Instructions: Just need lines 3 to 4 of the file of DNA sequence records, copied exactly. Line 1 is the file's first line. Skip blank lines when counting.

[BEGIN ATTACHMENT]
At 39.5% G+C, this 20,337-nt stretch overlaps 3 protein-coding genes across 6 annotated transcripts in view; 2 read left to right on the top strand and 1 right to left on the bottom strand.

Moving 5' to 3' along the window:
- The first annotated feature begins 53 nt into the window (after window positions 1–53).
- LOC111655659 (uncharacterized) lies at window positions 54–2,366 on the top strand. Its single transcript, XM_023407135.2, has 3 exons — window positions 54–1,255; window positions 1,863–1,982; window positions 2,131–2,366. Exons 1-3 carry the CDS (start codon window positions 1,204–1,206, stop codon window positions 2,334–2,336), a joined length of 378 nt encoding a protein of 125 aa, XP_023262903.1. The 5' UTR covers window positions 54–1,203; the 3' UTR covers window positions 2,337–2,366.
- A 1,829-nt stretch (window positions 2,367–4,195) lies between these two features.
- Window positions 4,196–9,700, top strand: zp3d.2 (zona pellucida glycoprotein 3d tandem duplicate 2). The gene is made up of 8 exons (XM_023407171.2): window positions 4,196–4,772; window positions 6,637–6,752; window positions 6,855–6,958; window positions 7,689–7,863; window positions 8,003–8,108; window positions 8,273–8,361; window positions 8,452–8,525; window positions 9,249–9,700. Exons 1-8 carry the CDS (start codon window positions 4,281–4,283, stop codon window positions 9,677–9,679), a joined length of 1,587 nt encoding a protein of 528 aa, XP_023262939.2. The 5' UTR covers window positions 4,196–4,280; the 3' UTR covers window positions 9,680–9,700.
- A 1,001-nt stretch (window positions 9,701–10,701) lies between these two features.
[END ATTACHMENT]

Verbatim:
- The first annotated feature begins 53 nt into the window (after window positions 1–53).
- LOC111655659 (uncharacterized) lies at window positions 54–2,366 on the top strand. Its single transcript, XM_023407135.2, has 3 exons — window positions 54–1,255; window positions 1,863–1,982; window positions 2,131–2,366. Exons 1-3 carry the CDS (start codon window positions 1,204–1,206, stop codon window positions 2,334–2,336), a joined length of 378 nt encoding a protein of 125 aa, XP_023262903.1. The 5' UTR covers window positions 54–1,203; the 3' UTR covers window positions 2,337–2,366.